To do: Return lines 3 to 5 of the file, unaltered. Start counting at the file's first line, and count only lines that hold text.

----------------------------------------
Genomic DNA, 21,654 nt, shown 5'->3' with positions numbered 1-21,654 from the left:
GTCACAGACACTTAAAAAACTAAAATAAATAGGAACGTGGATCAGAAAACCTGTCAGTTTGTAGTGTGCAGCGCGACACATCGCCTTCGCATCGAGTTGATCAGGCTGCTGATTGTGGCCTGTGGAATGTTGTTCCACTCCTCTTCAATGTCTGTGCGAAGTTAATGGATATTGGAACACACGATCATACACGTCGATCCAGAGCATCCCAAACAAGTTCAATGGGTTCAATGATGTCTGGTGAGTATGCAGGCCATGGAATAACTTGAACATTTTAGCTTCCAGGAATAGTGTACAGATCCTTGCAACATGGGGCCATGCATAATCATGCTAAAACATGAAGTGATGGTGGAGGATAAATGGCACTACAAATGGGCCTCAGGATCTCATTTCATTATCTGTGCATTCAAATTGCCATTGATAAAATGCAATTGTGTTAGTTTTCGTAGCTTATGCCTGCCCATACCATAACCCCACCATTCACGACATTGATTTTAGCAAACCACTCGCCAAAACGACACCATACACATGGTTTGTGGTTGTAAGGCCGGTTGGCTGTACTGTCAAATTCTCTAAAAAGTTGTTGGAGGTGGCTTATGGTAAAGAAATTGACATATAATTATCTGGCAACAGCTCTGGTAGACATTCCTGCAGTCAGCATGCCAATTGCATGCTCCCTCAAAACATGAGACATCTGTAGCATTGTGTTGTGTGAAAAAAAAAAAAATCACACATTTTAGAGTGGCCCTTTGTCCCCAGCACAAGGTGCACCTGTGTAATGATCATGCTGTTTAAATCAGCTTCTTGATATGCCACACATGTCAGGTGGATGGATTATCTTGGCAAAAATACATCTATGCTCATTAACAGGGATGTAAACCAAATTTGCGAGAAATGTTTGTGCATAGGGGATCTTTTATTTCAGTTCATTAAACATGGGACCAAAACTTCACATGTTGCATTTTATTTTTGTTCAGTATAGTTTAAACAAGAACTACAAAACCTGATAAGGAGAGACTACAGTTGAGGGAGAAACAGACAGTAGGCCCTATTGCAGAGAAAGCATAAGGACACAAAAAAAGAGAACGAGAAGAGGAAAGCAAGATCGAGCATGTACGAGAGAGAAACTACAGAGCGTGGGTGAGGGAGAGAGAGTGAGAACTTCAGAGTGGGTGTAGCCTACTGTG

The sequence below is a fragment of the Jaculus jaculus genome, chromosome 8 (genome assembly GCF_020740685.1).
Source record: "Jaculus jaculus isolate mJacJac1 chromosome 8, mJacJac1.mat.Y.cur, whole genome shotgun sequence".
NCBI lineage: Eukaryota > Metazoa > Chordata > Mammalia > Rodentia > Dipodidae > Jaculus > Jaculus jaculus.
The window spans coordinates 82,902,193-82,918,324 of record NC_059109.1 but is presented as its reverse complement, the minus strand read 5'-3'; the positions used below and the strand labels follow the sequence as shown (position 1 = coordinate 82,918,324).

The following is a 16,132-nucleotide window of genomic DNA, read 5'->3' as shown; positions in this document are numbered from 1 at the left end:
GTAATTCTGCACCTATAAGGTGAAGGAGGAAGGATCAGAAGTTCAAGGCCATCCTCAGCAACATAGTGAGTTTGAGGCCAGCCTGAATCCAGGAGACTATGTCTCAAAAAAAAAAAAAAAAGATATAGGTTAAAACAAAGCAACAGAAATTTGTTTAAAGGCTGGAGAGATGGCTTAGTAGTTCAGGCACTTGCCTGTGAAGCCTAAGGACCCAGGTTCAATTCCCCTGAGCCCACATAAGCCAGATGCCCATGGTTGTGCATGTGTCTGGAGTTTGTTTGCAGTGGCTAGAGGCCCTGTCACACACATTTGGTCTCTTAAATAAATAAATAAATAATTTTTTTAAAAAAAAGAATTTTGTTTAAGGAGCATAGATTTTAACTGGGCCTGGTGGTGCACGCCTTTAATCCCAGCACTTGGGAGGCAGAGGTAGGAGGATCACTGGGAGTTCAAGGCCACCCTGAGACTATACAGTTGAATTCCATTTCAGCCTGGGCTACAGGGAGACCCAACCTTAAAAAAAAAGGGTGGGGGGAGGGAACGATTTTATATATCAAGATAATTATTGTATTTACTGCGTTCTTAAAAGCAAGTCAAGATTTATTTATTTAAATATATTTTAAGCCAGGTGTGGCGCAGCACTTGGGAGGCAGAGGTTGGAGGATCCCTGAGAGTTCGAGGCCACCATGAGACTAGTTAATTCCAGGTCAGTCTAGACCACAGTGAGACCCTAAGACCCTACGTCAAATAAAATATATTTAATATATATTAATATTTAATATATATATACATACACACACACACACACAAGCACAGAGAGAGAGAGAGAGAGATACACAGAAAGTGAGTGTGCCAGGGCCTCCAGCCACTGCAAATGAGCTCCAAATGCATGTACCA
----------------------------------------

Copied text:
The sequence below is a fragment of the Jaculus jaculus genome, chromosome 8 (genome assembly GCF_020740685.1).
Source record: "Jaculus jaculus isolate mJacJac1 chromosome 8, mJacJac1.mat.Y.cur, whole genome shotgun sequence".
NCBI lineage: Eukaryota > Metazoa > Chordata > Mammalia > Rodentia > Dipodidae > Jaculus > Jaculus jaculus.